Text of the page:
stderr:(line) => print(red(line))
Some of this makes sense:
(line) => print(red(line))
This looks just like the lambda we previously used to print lines to the console. You can probably guess that the call to ‘red(line)’ changes the colour of the line written to the console to red.
dcli provides a number of functions for applying colour to text by using the ansi terminal escape sequences. We plan on expanding the support for ansi terminals by including cursor positioning commands and field editors.
But what is the ‘stderr:’ all about?
When you run a command like grep, it outputs any text to stdout, but if an error occurs it writes the error message to stderr. When we used the ‘.run’ method with grep both stdout and stderr are written to the console. But when we use forEach as we did in Line 5 and 7 we are only writing stdout to the console and essentially suppressing stderr (just like sending it to /dev/null).
Suppressing stderr is not such a good idea but often convenient so forEach lets us ignore stderr. If we want or need to process stderr then that’s where the ‘stderr:’ syntax comes in.
If you are a Dart programmer you will immediately realise that this is a named parameter. But for the non-Dart programmers let’s stop for a moment and explain named parameters.
Dart functions and methods support three types of arguments.
Positional, optional and named.
When declaring a named argument in a Dart method we use braces to designate it. So the signature of the forEach method is:
forEach(LineAction stdout, {LineAction stderr});
When calling a function with a named argument we use the name and a colon. e.g.
forEach((line) => print(line), stderr: (line) => print(line));
The first positional argument is:
(line) => print(line)
The second named argument is:
stderr: (line) => print(line)
Named arguments are optional which is why we could write Line 5 without mentioning stderr.
forEach is probably one of the most important methods in dcli as we use it repeatedly to process lines of data.

Let’s talk about piping.

Another great feature of bash is its ability to call multiple applications and ‘pipe’ the data from one application to the next. Well, we can do the same with dcli.
(‘grep error /var/log/syslog’ | ‘head -n 5| ‘tail -n 1.)forEach((line)
=> print(The fifth error is: $line’);
The above line calls grep to find all the lines containing ‘error’, passes the results to the ‘head’ command which outputs just the first 5 lines, then tail outputs just the last line of those five and finally we use dart to print the fifth line.

Built in commands

DCli provides an swiss army knife of built in functions for building cli scripts.
For bash users; Dart supports top level functions just as bash does however unlike bash, the functions can be in any order. Dart also supports classes.
find('*.png', recursive: false).forEach((line) => print(line);
Find is one of the many built-in commands that ships with DCli. By default find does a recursive search from the current directory but in this case we only want to search the current directory so we pass the optional named argument ‘recursive’ with a value of false. Once again we see the the forEach method in use to process each of the filenames returned by find.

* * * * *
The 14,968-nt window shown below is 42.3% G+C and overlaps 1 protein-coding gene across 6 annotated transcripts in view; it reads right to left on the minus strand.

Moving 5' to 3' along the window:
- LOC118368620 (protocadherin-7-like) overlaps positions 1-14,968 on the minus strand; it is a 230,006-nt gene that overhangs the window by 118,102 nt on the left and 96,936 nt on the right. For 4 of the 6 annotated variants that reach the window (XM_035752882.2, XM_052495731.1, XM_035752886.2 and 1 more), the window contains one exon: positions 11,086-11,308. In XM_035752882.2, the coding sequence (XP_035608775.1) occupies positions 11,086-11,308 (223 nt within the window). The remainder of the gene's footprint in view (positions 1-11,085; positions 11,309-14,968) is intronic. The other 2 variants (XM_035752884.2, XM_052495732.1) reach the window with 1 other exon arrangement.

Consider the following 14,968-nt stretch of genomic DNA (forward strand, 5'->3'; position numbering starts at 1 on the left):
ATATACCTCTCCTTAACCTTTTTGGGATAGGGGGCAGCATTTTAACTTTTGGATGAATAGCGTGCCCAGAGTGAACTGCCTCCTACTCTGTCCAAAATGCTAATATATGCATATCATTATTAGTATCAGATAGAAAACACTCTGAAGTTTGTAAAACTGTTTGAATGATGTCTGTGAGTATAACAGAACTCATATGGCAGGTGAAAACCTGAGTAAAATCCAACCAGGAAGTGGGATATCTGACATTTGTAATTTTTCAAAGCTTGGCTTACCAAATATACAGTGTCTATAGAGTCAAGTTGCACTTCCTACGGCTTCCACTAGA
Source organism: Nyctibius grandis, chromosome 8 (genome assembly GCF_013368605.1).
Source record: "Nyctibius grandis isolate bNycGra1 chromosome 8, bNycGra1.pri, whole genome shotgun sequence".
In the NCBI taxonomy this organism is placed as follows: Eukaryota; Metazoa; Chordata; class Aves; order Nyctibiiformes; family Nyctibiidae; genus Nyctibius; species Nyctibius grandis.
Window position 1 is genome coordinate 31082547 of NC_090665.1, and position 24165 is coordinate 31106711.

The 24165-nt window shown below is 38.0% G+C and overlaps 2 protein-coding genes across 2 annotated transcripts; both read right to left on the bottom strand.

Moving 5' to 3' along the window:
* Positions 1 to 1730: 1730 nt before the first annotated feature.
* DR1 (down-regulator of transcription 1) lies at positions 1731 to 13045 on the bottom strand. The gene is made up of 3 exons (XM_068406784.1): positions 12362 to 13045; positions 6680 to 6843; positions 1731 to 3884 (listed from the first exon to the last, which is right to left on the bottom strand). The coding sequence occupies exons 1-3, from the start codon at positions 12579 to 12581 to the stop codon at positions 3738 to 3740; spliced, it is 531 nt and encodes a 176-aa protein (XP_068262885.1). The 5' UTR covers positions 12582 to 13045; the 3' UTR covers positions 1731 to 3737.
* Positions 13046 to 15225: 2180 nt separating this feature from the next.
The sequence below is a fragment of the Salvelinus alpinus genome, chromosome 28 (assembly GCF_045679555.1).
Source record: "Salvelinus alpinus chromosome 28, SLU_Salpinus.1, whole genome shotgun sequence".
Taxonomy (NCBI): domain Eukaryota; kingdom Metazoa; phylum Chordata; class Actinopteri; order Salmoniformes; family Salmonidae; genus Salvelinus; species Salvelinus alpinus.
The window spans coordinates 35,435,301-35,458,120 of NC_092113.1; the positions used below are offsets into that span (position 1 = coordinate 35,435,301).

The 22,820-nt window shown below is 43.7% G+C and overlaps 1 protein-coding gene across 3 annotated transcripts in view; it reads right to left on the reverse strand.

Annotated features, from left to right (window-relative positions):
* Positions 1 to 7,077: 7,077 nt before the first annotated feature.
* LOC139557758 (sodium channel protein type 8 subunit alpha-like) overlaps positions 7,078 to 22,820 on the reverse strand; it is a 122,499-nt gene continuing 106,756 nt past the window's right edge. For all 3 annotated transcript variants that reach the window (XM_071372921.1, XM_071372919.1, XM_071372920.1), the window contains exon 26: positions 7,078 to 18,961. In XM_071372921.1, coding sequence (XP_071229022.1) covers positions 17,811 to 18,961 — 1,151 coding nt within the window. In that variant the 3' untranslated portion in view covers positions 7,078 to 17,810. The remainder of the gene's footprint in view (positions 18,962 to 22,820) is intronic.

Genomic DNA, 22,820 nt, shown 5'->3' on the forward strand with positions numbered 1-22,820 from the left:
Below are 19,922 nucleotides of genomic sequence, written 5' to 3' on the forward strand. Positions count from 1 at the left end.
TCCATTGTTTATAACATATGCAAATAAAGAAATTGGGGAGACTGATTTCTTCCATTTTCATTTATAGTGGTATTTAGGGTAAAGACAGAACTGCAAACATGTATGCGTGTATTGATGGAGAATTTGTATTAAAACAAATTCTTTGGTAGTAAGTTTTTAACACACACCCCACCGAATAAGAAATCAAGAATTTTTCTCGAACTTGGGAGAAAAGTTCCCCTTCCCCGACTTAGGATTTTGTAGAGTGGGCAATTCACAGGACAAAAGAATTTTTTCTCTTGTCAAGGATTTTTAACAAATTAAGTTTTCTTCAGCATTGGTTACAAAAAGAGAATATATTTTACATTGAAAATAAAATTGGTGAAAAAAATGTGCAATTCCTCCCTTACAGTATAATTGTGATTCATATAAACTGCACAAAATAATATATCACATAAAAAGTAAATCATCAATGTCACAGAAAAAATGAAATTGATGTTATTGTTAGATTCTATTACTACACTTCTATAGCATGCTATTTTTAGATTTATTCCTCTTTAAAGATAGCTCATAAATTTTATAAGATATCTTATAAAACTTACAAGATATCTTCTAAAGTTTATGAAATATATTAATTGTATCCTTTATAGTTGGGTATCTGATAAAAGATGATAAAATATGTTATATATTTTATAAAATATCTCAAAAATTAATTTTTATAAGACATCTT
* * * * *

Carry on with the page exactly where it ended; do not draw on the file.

Alternatively, we may want to store the found png files in a list. The DCli commands that support forEach also supports ‘toList’ so if we want to save the list of png files we can simply do:
var files = find('*.png').toList() ;
To create a directory we do:
createDir('/home/me/a/path/to/far', recursive: true);
The optional, named argument ‘recursive’ tells DCli to create any intermediate paths that don’t already exist.
To ask the user a question:
var answer = ask('Y/N');
To delete a file:
To move a file:
move('from path', 'to path');
To check if a file or directory exists:
if (exists('/home/does/it/exist')) {
print('found it')
You can access and set environment variables with the ‘env’ function:
var username = env['USERNAME'];
env['password'] = 'a password';
DCli also directly exposes some environment variables such as:
HOME — your home directory
PATH — a String array containing the paths on your PATH.

Paths, Paths and more Paths

When writing CLI scripts you tend to spend a lot of your time manipulating directory paths. DCli makes this easy by including the neat ‘path’ package.
The path package provides a set of global functions that allow you to create and manipulate directory paths.
Some of the most commonly used are:
join('/home', 'my') == '/home/my'
canonicalize('/home/../home') == '/home'
absolute('test') == '/home/me/test'
You can see additional details on the path package at:

Packages, packages and more packages

One of dcli's great strengths is how easy it is to extend dcli. The Dart eco-system includes hundreds (if not thousands) of packages that provide all sorts of functions. I will leave package management for a future article.

Accepting Arguments

To make your CLI script useful you will more than likely want to process arguments passed to your script. Dart is similar to C and Java in that its entry point is called ‘main’ and it takes an array of arguments.
#! /usr/bin/env dcli
import 'dart:io';
import 'package:dcli/dcli.dart';
void main(List<String> args) {
print('${args.length} were passed');
int index = 0;
for (var arg in args)
print('arg $index = $arg);
Line 2 imports Dart’s io library so we can use the ‘exit’ function below.
Line 5 shows us the main entry point. The main method returns void which means we need to use the ‘exit’ function to return an exit code from the script.
Line 5 also declares that main takes a List of Strings called ‘args’. Dart supports Generics. I’ve provided some references at the bottom of this article on Dart and using Generics with Dart.
Line 7 prints the no. of arguments passed. Again we are using the Dart ‘$’ notation that lets us embed variables into Dart.


There is a lot more to DCli but I think you can see by the above examples that DCli is a simple and expressive method of writing cli scripts.
You should now have enough information to start writing basic cli scripts using DCli.
Well I think that’s enough for one day.
In part 2 will build a complete cli app using DCli.
I would love to get feedback on this article and DCli in general.
You can write a response to this medium article or raise an issue on the DCli github project.
I’m also looking for collaborators or you could write your own article about DCli :)
Dart packages: https://pub.dev
Note you can NOT use packages designed for Flutter or or Web.
A great getting started guide for dart
An overview of Dart Generics.
Visual Code: links to installing visual code an installing the required extensions.